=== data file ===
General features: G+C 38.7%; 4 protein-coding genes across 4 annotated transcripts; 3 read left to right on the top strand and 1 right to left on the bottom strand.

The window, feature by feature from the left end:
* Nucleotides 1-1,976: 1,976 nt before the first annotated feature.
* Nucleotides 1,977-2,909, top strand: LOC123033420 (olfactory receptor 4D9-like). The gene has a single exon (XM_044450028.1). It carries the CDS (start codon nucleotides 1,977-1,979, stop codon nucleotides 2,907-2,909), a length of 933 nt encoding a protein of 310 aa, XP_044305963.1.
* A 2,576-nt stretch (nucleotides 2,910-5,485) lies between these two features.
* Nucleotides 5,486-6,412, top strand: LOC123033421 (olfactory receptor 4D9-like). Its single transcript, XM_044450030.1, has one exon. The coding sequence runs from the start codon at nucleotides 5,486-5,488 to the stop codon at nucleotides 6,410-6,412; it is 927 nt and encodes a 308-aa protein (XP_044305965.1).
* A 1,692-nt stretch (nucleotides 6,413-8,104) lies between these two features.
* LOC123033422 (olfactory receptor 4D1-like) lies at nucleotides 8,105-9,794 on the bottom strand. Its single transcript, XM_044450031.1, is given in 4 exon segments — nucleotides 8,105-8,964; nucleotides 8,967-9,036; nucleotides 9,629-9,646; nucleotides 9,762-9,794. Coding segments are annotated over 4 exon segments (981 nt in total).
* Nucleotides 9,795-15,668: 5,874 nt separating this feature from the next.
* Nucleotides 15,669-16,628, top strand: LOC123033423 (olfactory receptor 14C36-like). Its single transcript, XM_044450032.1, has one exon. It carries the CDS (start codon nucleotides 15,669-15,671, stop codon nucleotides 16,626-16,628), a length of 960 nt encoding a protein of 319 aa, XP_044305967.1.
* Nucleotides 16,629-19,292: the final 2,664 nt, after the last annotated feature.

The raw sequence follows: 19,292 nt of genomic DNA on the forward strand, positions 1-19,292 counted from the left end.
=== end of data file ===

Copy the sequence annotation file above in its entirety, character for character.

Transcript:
General features: G+C 38.7%; 4 protein-coding genes across 4 annotated transcripts; 3 read left to right on the top strand and 1 right to left on the bottom strand.

The window, feature by feature from the left end:
* Nucleotides 1-1,976: 1,976 nt before the first annotated feature.
* Nucleotides 1,977-2,909, top strand: LOC123033420 (olfactory receptor 4D9-like). The gene has a single exon (XM_044450028.1). It carries the CDS (start codon nucleotides 1,977-1,979, stop codon nucleotides 2,907-2,909), a length of 933 nt encoding a protein of 310 aa, XP_044305963.1.
* A 2,576-nt stretch (nucleotides 2,910-5,485) lies between these two features.
* Nucleotides 5,486-6,412, top strand: LOC123033421 (olfactory receptor 4D9-like). Its single transcript, XM_044450030.1, has one exon. The coding sequence runs from the start codon at nucleotides 5,486-5,488 to the stop codon at nucleotides 6,410-6,412; it is 927 nt and encodes a 308-aa protein (XP_044305965.1).
* A 1,692-nt stretch (nucleotides 6,413-8,104) lies between these two features.
* LOC123033422 (olfactory receptor 4D1-like) lies at nucleotides 8,105-9,794 on the bottom strand. Its single transcript, XM_044450031.1, is given in 4 exon segments — nucleotides 8,105-8,964; nucleotides 8,967-9,036; nucleotides 9,629-9,646; nucleotides 9,762-9,794. Coding segments are annotated over 4 exon segments (981 nt in total).
* Nucleotides 9,795-15,668: 5,874 nt separating this feature from the next.
* Nucleotides 15,669-16,628, top strand: LOC123033423 (olfactory receptor 14C36-like). Its single transcript, XM_044450032.1, has one exon. It carries the CDS (start codon nucleotides 15,669-15,671, stop codon nucleotides 16,626-16,628), a length of 960 nt encoding a protein of 319 aa, XP_044305967.1.
* Nucleotides 16,629-19,292: the final 2,664 nt, after the last annotated feature.

The raw sequence follows: 19,292 nt of genomic DNA on the forward strand, positions 1-19,292 counted from the left end.